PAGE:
Origins in Korea


Throughout history, Japan has had quite close ties with Korea; ties which were especially strong from the 6th to 8th centuries. It is thought that Korea may have played a part in influencing the development of Japanese sumo wrestling, with the discovery of remarkably similar frescoes, clay figures and decorations on ceremonial vessels in both Japan and Korea.

Detail of a print depicting a Korean delegation to the Imperial court

Particularly striking are the frescoes decorating the walls of a stone slab tomb at Takamatsu, in Nara prefecture in Japan. They depict paintings of wrestlers which bear a striking resemblence to those found in the T'ung Kou Basin of the Yalu River region in North Korea. This region is located near the ancient capital of Koguryo, which was one of the largest and most prosperous cities in the period following the decline of the Chinese Han Dynasty colonies. Having a large population of noble classes, it seems wrestling was practiced as a form of entertainment in noble circles.

Wrestlers depicted on the walls of the "Tomb of the Wrestlers" in the T'ung-kou basin of North Korea. (Cuyler, 1985, pg 13)
The most famous depictions of these forms of entertainment is in the "Tombs of the Wrestlers", one of the excavated tombs of the T'ung kou region (at left). The walls are decorated with scenes of noble guests being entertained by wrestlers, with the figures wearing wearing loincloths similar to those worn in Japan.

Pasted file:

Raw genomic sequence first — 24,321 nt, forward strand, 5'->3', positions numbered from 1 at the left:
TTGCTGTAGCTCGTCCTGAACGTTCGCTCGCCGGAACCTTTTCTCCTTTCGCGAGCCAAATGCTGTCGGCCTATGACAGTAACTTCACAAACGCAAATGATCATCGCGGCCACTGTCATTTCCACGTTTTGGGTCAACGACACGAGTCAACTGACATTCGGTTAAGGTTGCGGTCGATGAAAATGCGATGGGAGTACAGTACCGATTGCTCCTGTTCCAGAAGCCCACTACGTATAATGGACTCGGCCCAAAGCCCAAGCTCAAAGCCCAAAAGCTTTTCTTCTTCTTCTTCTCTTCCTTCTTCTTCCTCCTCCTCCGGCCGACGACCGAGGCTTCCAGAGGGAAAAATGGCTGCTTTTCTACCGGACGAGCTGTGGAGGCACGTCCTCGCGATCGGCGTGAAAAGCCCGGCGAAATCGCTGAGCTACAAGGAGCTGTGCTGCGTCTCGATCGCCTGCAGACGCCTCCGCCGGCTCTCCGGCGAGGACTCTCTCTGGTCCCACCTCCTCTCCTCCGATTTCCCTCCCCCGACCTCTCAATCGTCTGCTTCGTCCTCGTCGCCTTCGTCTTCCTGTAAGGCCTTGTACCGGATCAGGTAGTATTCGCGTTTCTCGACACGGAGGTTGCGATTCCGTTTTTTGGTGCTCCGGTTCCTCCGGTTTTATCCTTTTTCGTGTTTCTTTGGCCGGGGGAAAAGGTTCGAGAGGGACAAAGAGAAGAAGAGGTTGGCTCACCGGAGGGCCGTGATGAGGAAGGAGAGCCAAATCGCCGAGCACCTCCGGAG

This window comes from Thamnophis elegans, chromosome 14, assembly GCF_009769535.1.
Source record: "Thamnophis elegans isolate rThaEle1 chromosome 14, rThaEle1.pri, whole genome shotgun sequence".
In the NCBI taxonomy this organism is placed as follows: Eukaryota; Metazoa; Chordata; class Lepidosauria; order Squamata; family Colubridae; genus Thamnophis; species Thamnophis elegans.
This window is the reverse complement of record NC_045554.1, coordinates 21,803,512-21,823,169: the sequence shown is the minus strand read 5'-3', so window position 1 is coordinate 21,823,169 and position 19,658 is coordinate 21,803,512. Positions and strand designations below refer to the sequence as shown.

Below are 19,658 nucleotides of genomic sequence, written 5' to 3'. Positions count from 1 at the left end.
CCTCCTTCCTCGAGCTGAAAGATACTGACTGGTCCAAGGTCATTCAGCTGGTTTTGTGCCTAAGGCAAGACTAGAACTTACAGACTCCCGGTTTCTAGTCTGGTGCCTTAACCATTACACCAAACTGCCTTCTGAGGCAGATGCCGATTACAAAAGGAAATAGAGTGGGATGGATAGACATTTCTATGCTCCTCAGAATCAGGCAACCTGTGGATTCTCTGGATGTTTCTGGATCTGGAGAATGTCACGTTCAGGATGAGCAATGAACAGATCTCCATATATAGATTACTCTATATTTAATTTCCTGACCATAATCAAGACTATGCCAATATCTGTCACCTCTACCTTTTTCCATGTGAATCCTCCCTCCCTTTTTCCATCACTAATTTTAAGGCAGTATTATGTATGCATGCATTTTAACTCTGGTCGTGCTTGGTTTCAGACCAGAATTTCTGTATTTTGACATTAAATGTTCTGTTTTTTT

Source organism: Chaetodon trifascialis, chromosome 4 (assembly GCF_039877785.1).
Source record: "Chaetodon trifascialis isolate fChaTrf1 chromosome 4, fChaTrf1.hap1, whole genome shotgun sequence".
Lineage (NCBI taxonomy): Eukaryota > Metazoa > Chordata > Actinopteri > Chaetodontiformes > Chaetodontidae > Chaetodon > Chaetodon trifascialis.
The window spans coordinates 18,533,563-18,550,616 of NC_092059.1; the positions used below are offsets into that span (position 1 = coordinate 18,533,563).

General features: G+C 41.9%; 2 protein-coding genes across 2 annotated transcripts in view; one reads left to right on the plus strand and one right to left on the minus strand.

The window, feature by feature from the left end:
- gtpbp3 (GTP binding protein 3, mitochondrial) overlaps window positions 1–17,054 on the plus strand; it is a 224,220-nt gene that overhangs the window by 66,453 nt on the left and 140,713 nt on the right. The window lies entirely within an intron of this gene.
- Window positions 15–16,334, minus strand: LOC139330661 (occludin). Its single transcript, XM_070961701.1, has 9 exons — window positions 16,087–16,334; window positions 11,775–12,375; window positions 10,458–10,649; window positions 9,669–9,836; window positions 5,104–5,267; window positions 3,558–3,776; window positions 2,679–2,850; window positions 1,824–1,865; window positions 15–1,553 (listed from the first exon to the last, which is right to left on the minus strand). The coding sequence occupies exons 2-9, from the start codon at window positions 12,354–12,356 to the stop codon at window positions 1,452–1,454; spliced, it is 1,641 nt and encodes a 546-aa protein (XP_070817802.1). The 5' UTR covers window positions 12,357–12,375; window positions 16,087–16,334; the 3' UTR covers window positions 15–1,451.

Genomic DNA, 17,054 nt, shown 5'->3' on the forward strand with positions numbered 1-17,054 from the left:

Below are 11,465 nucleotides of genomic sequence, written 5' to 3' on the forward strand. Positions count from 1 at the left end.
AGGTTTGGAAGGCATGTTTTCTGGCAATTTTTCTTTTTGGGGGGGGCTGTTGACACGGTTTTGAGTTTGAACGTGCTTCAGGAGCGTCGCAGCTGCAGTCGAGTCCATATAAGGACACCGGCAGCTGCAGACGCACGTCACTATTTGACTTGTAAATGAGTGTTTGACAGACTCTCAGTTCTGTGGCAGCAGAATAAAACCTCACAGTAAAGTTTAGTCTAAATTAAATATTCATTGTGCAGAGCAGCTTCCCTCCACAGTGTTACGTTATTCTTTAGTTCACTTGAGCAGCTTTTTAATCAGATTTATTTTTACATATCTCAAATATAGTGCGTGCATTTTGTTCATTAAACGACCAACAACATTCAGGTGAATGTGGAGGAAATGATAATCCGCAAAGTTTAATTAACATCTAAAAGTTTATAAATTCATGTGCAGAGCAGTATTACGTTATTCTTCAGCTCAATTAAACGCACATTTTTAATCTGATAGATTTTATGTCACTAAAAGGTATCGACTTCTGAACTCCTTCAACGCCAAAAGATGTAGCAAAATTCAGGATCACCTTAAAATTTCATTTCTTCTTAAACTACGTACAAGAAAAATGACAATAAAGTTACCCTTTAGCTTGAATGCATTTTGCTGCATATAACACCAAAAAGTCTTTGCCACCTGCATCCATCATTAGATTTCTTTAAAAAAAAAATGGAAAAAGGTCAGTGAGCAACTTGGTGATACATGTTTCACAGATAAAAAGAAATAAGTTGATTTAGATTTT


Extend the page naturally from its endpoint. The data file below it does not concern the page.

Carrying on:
Although it appears to be a Mongolian style of wrestling, it is remarkably similar to early records of Japanese Sumo wrestling. As in early Sumo, the wrestlers are in various similar poses, such as grappling positions.

In the Yamate region of Japan, archeologists have also discovered Korean style ceremonial vessels illustrated with wrestling scenes, which certainly suggests Korea had some kind of influence in Japn at the time.To the right are wooden figurines of sumo wrestlers, thought to be at least a thousand years old, known as engishiki dolls. They are made in a remarkably similar style to those found in Korea, indicating the influence Korea may have had on Japan at the time.

Engishiki dolls